It wasn’t pretty. It hardly has been this season, but Clemson (5-3. 4-2 ACC) got the job done.
After an ugly third quarter, Clemson did just enough to inch past Florida State, 30-20.
As it has all season, Clemson’s defense rose to the occasion with the game on the line. After the offense scored a touchdown, surpassing 19+ points against an FBS opponent in regulation for the first time this season, it was the defense’s turn to make a stop.
It did. Twice.
Clemson sacked FSU quarterback Jordan Travis on consecutive plays. Myles Murphy brought down Travis for a loss of three yards on second down. Then, Ruke Orhorhoro brought him down for a loss of 19 yards. Travis lost the ball, but his knee was down.
FSU punted the ball away, stopped by Clemson with its three timeouts, but its end of the game desperation ended in a Barrett Carter touchdown. The first of his career and Clemson’s first non-offensive touchdown of the season.
Before Carter’s touchdown though, Clemson needed just three plays to take the lead, the go-ahead score which would be the difference in Saturday’s win.
Really, it was four plays, but the first one didn’t count. D.J. Uiagalelei took a shot down the field with Beaux Collins as his intended receiver — pass interference.
Uiagalelei gained two yards on the ground, then five. However, he was hit late out of bounds by D.J. Lundy. Personal foul. Tack on another 15 yards.
Will Shipley got his chance at redemption. After dropping a touchdown pass, in which he could’ve figuratively hit his head on the goal post in Clemson’s 27-17 loss to Pitt last week, Shipley was visibility dejected.
He got his chance. Shipley, taking tacklers with him, found the endzone for the second time Saturday. This time on a 22-yard scamper, which showed off his physicality and his willingness to get those extra yards.
Shipley led the way with 128 rushing yards on 25 carries, averaging 5.1 per carry and scoring two touchdowns (2, 22). He also accounted for a third of Clemson’s offensive production. The Tigers scored 24 points on 377 yards of total offense, adding six points from Carter’s late touchdown.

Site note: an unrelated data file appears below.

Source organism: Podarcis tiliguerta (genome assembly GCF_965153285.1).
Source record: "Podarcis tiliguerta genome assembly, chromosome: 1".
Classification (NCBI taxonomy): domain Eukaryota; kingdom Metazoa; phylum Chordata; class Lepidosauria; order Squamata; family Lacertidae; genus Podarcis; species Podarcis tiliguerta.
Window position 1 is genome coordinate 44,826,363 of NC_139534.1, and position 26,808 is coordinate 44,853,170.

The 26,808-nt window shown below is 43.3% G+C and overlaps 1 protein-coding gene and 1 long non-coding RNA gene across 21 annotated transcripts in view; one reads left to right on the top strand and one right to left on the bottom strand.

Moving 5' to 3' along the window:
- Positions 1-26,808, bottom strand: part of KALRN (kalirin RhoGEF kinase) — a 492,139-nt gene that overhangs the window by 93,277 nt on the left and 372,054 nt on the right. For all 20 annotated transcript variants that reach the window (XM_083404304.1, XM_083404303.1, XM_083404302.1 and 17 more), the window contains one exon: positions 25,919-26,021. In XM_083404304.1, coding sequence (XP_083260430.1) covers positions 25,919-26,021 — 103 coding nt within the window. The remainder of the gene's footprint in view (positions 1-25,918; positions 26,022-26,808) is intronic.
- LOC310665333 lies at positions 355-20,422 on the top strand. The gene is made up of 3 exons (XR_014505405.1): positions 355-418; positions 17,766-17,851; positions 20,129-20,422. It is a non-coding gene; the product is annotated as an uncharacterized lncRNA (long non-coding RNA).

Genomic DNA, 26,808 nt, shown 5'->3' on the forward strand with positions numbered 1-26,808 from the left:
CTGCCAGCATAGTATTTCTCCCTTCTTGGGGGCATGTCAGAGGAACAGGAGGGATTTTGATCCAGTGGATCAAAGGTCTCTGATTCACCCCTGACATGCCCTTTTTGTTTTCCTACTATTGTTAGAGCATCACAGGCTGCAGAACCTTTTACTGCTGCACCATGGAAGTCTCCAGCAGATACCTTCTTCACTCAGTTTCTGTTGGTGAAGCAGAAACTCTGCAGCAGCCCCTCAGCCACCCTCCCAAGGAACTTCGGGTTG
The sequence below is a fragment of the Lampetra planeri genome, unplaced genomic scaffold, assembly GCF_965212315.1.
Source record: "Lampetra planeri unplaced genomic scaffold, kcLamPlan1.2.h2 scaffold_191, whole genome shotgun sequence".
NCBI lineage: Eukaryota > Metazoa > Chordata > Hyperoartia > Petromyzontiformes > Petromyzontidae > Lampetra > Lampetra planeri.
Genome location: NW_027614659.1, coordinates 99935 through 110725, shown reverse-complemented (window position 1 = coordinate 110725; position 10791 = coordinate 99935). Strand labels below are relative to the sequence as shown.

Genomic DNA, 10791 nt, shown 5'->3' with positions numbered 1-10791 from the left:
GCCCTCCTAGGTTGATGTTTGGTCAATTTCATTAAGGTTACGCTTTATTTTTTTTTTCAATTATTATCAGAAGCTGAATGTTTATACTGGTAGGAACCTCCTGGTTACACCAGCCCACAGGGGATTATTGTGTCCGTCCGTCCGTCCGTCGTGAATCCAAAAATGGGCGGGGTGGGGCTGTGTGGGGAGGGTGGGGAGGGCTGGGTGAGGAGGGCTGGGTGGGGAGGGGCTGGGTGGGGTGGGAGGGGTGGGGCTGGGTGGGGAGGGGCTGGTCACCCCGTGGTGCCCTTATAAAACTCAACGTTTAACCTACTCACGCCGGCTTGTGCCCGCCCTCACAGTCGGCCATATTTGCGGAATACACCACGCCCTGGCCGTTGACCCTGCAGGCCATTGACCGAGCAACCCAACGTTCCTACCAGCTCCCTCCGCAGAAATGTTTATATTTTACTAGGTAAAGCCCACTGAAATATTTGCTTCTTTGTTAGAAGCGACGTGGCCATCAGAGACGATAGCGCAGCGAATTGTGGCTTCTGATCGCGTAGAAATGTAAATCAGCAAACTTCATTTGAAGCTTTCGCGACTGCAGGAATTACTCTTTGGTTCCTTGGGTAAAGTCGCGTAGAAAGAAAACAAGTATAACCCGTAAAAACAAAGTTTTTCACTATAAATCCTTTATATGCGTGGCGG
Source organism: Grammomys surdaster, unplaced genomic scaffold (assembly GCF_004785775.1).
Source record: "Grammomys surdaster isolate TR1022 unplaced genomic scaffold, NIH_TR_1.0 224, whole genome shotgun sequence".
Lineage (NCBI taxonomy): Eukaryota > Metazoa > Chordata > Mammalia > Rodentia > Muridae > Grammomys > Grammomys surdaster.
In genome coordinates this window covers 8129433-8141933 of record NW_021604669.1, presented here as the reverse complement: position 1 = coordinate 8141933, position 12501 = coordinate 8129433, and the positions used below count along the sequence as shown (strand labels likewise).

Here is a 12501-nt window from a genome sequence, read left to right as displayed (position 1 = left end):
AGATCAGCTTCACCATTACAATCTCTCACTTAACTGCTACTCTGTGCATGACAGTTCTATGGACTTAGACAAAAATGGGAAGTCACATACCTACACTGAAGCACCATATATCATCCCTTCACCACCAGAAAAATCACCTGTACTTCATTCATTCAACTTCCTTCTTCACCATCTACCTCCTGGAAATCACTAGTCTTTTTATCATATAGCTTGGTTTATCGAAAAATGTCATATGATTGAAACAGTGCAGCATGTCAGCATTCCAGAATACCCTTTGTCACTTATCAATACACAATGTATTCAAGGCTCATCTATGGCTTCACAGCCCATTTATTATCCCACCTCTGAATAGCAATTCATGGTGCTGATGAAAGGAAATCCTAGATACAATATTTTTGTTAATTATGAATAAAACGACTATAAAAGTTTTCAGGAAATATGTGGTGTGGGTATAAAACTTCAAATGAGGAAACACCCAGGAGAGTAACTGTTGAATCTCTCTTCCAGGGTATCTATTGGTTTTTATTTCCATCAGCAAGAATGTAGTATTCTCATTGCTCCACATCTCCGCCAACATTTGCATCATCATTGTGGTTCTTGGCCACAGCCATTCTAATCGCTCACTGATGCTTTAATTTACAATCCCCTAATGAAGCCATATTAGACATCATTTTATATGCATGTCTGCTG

But it almost didn’t happen that way.
Just as Clemson looked like it was about to turn a corner offensively, Uiagalelei threw an untimely interception in the third quarter, his sixth of the season. Luckily for Clemson, its defense rose to the occasion yet again, preventing the Seminoles from getting any points off the turnover.
After multiple perfectly placed passes from Uigalelei to Justyn Ross for gains of 12 and 25, another untimely turnover came about. Uiaglelei hesitated on a screen pass, found E.J. Williams, who was then gang tackled and had the ball stripped away.
After a relatively clean first half, minus a couple of offsides penalties, Clemson turned over the ball on back-to-back offensive possessions. However, the Tigers were finally able to catch a break after Williams’ turnover. On the very next play, Treshaun Ward coughed away the football and it was recovered by Clemson’s true freshman safety Andrew Mukuba.
While the Tigers ended up putting up 30 points in regulation, it was almost as if there was a forcefield in the red zone for the majority of the second half.
In the third quarter, Clemson, again, had a chance to reach 20 points for the first time in regulation this season against an FBS opponent, and again, it failed. B.T. Potter, who went 1-of-3 on field goals in the first half had a chance to make it a 7-point game. Instead, Potter, who came into the game with just one miss on the season, knuckled a 30-yard chip shot, which whistled past the left upright. His third miss of the game.
Clemson got the ball back again and nearly gave the game away.
Midway through the fourth, Marcus Tate was called for a false start on a 3rd-and-1, which forced Uiaglelei to line up out of the shotgun on 3rd-and-6. After flying past Walker Parks, Georgia transfer Jermaine Johnson II stripped sacked Uiaglaleli and found the end zone for a scoop-and-score, which gave FSU a 20-17 lead.
From there, the Seminoles had a chance to put the game on ice, but Clemson’s defense had other ideas. While Travis gained a yard or two on the ground on each of the three plays FSU ran, Mario Goodrich, Xavier Thomas and Tyler Davis were all over him.
That set up Clemson’s go-ahead scoring drive and would be the difference in the game.